Wines to Seek Out
Marchesi di Grésy “Camp Gros” Martinenga Barbaresco
I cannot say enough about the Camp Gros Barbaresco from Martinenga. In fact, it is one of the greatest Nebbiolo wines of all, with a delicate, haunting aroma that punctuates the grape’s claim as Italy’s finest. In fact, that aroma rose up in my memory the day after I encountered it while mowing a lawn. Seriously. I was pushing the mower, minding my own business in a maelstrom of grass bits, dust and fumes, and then wham! The intense sensation of macerated cherries, rose, licorice and hazelnut came back to me. It was like being visited by a ghost.
Also look for the “Gauin,” another microparcel wine of extreme detail and grace form within the Martinenga monopole.
Marchesi di Grésy Martinenga Barbaresco
As noted earlier, the “entry-level” Barbaresco from Marchesi di Grésy is a single-vineyard rather than a classico blend of plots from around the appellation. But given Martinenga’s variety of aspects, this wine drinks like a classico, with all those lovely traits of Barbaresco represented in the glass.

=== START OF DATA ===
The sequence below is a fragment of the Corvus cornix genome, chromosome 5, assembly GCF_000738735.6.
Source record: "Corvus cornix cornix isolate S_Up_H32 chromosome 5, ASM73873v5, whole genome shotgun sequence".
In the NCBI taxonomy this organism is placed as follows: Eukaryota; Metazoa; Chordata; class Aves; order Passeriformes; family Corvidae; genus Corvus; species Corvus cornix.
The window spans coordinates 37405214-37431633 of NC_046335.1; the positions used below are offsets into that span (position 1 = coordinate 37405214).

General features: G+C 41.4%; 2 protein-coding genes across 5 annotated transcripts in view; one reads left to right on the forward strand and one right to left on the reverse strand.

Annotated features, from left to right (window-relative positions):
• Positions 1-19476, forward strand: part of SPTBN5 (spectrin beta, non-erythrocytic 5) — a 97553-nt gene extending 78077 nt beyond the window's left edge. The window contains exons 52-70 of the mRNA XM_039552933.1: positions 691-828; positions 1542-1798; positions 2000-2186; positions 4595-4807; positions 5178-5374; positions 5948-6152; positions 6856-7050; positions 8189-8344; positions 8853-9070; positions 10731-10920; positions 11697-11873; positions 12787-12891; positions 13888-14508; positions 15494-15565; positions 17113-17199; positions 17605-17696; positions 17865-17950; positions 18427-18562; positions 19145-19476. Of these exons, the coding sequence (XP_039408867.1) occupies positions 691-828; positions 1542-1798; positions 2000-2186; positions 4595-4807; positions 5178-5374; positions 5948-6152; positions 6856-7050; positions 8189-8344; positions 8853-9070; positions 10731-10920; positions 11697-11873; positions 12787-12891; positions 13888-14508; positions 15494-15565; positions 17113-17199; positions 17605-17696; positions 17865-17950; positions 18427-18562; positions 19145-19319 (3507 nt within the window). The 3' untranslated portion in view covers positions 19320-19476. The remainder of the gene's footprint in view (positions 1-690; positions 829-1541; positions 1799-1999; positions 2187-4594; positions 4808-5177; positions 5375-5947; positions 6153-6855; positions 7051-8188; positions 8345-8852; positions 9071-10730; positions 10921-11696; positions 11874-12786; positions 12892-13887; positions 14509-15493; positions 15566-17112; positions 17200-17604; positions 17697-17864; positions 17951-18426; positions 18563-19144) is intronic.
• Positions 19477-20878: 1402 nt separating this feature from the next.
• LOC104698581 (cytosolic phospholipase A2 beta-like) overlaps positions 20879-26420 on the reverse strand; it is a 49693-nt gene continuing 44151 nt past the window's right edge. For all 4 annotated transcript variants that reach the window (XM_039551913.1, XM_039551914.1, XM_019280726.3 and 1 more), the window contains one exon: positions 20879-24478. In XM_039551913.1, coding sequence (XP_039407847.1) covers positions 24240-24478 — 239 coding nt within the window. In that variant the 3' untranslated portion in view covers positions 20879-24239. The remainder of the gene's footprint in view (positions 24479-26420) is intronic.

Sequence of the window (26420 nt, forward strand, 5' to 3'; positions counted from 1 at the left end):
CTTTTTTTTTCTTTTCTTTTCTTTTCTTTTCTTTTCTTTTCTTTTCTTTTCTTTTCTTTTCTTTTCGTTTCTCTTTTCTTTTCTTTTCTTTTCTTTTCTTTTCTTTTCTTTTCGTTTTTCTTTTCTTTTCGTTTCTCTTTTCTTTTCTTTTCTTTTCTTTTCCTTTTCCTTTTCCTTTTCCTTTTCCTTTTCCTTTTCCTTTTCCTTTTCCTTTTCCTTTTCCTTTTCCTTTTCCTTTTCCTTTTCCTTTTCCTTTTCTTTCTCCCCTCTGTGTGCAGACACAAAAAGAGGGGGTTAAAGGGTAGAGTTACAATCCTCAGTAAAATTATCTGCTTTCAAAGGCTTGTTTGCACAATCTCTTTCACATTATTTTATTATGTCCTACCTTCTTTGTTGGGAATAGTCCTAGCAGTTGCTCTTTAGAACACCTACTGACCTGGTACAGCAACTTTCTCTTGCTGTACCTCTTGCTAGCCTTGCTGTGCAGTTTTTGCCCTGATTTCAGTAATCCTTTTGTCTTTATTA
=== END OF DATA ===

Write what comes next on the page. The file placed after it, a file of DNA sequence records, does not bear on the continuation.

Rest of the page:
Marchesi di Grésy Barbera d’Asti
Upright, assertive and juicy, this Barbera d’Asti gets solid marks for its tannins. Barbera is naturally low in tannin, so many winemakers hammer it with oak to make up for this “deficiency.” Mercifully, Marchesi di Grésy lets Barbera be Barbera with this wine, and its an excellent match with sushi because of it.
Marchesi di Grésy Dolcetto d’Alba
Dolcetto can only go so far, but Marchesi di Grésy has maxed it out with this wine. The snappy, savory edges are enveloped by delicious plummy, dark-berried fruit.
Marchesi di Grésy Langhe Sauvignon
Piedmont is not associated with Sauvignon Blanc, which in Italy reaches its apex in Friuli Venezia-Giulia. But this brilliant wine makes a compelling case for it in the Langhe. In fact, it makes you wonder if these hills can make superb wine from any grape you plant in it.